Bradley Taft made it just two races into the 2017 season before getting hurt at the practice track. We originally heard it was a concussion, and like a lot of people, assumed we would see him back on the track in just a few weeks. Heck, some racers even return the very next weekend. But week after week Taft’s name kept showing up in our Injury Report column before every round and he eventually missed the remainder of the Monster Energy Supercross season.
Concussions affect everybody differently and are a hotly debated topic in pretty much every other contact sport. Taft said that he took some flack on his social media platforms for taking so long to return to racing because people thought it was “just a concussion.”
In my opinion we should be giving Taft and the CycleTrader.com/Rock River Yamaha team kudos for taking their time to make sure it was 100 percent safe for him to get back on a dirt bike. In a sport where contracts can expire within a year, it’s tough to focus on your health when you think there might be people gunning for your spot on the team.
We called up Taft earlier this week to talk about the crash that put him on the sidelines over four months ago, find out just how severe his injury was, and his return to racing this summer.
Racer X: Let’s start with your crash practicing before Anaheim 2. What happened?
Bradley Taft: So before A2 I was out at Elsinore practicing and I just came up short on one of the rhythm sections and from what I know, I kind of endoed into the berm and the bike just slammed me in the head. Basically just pile drove my head into the ground. I had a TBI, which is a traumatic brain injury, and it was just … people comment on my Instagram like, “It’s just a concussion. It wasn’t that bad!” I went to three different doctors and was just making sure I was making the right decisions because I didn’t want to risk my life if I came back too early or something like that.
So we’ve been calling it a concussion this whole time, but that’s not what it was at all.
No, it’s actually not. They [the doctors] were calling it a traumatic brain injury; they weren’t even calling it a concussion.
During the week what kind of symptoms were you struggling with?
Right after it happened, I don’t remember much for like five whole days afterwards. I just know I ended up going back to the ER because I had severe headaches. For about two weeks I couldn’t sleep. I’d be up … I wouldn’t go to sleep until eight in the morning and I wouldn’t sleep very much. I stayed up for like three days straight at one point just because I couldn’t sleep. But that was all I had. I never really had dizziness. I had the memory loss for the first five days, but once I was a week in I had no memory loss, no short-term memory loss or anything like that. The only real symptom I had for a long period of time was I had bad insomnia. I was on anti-seizure medicine and they thought that was part of it because right when I went off that I started sleeping.
Was the seizure medication just a precaution or had you actually been having seizures?
Whenever the people that were at the track, the EMTs, they said I had seizure like activity because I was snoring or whatever, and I guess that’s a seizure-like symptom. I never actually had a seizure.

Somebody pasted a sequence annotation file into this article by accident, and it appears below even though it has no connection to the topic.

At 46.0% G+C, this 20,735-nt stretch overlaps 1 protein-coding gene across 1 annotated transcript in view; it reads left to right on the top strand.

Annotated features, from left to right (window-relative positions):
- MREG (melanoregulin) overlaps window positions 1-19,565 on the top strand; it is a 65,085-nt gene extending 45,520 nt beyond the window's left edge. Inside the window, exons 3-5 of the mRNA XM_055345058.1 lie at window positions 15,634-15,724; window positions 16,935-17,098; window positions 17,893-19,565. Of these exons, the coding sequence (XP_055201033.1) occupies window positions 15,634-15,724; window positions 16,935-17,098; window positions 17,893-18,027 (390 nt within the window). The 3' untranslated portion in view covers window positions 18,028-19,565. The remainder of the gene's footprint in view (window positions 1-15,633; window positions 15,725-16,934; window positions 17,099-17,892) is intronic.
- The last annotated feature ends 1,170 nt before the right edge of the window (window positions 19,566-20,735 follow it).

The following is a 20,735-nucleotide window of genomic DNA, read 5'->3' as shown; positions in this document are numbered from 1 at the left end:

How long after that crash was it before you were able to start working out? I know with head injuries people can feel fine until they start getting their heart rate up.
I started road biking and going to the gym about a month after. I went to the gym first because the doctor said, “Once you start sleeping normal you can go to the gym. Then if you go to the gym for a week and you have no symptoms of light headedness or dizziness whenever you’re getting your heart rate up, you can start cycling and doing stuff like that.” Basically I was doing my normal program about a month after, except for riding.
And now you’re back riding during the week?
I started riding … I think this week is my third or fourth week riding.
And you weren’t quite ready for Hangtown last week, are you going to be racing at Glen Helen this weekend?
Yeah, I’ll be there this weekend. At first I was gonna wait until High Point, but then the more we thought about it—we actually just made the decision this week to race Glen Helen. We were looking at the weather and it’s gonna be 79 degrees, so it’s not gonna be super hot, and obviously I ride Glen Helen every week so I’m comfortable there. I don’t have to travel because I live 30 minutes from the track. So we just thought it was a good race to come back to because there’s no travel or anything like that and I’m comfortable on the track.
How hard was it to sit out knowing there might be people gunning for your spot on the team?
It was hard to not come back. But I think as a racer you want to be racing every weekend regardless. Even if someone is trying to get my spot on the team. I think what bothered me most is just not being able to race every weekend. Everyone on the team was really supportive. Christina [Denney, team manager] wanted to make sure I took the time I was supposed to and that when I would return it was safe for me to do so.
What are your expectations for the summer now? I know you did three rounds last year, but this is still kind of a rookie year for you.
I think these first couple rounds I just need to get my feet wet. I just need to get some good starts and run up front for as long as I can. I haven’t been riding for very long so I don’t know if I’ll be able to do the motos or not. I think the by the end of the year my goal it to definitely be getting top fives and hopefully get some podiums.